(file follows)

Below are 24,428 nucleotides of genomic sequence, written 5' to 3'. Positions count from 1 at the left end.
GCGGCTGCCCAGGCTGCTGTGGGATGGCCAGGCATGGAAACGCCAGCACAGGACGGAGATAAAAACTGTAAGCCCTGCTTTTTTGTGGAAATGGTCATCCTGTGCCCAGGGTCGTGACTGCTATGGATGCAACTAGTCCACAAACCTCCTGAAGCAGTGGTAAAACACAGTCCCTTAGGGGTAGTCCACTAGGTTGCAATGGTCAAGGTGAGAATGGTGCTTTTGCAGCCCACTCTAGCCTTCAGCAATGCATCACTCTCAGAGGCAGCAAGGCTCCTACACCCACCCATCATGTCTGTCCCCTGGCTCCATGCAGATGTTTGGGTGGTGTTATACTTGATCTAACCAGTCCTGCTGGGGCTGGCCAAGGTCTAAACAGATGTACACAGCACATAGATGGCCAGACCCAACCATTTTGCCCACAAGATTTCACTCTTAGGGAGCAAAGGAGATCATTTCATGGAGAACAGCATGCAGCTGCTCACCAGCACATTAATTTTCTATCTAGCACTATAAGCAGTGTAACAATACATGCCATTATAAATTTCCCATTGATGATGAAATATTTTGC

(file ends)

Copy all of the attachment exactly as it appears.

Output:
Below are 24,428 nucleotides of genomic sequence, written 5' to 3'. Positions count from 1 at the left end.
GCGGCTGCCCAGGCTGCTGTGGGATGGCCAGGCATGGAAACGCCAGCACAGGACGGAGATAAAAACTGTAAGCCCTGCTTTTTTGTGGAAATGGTCATCCTGTGCCCAGGGTCGTGACTGCTATGGATGCAACTAGTCCACAAACCTCCTGAAGCAGTGGTAAAACACAGTCCCTTAGGGGTAGTCCACTAGGTTGCAATGGTCAAGGTGAGAATGGTGCTTTTGCAGCCCACTCTAGCCTTCAGCAATGCATCACTCTCAGAGGCAGCAAGGCTCCTACACCCACCCATCATGTCTGTCCCCTGGCTCCATGCAGATGTTTGGGTGGTGTTATACTTGATCTAACCAGTCCTGCTGGGGCTGGCCAAGGTCTAAACAGATGTACACAGCACATAGATGGCCAGACCCAACCATTTTGCCCACAAGATTTCACTCTTAGGGAGCAAAGGAGATCATTTCATGGAGAACAGCATGCAGCTGCTCACCAGCACATTAATTTTCTATCTAGCACTATAAGCAGTGTAACAATACATGCCATTATAAATTTCCCATTGATGATGAAATATTTTGC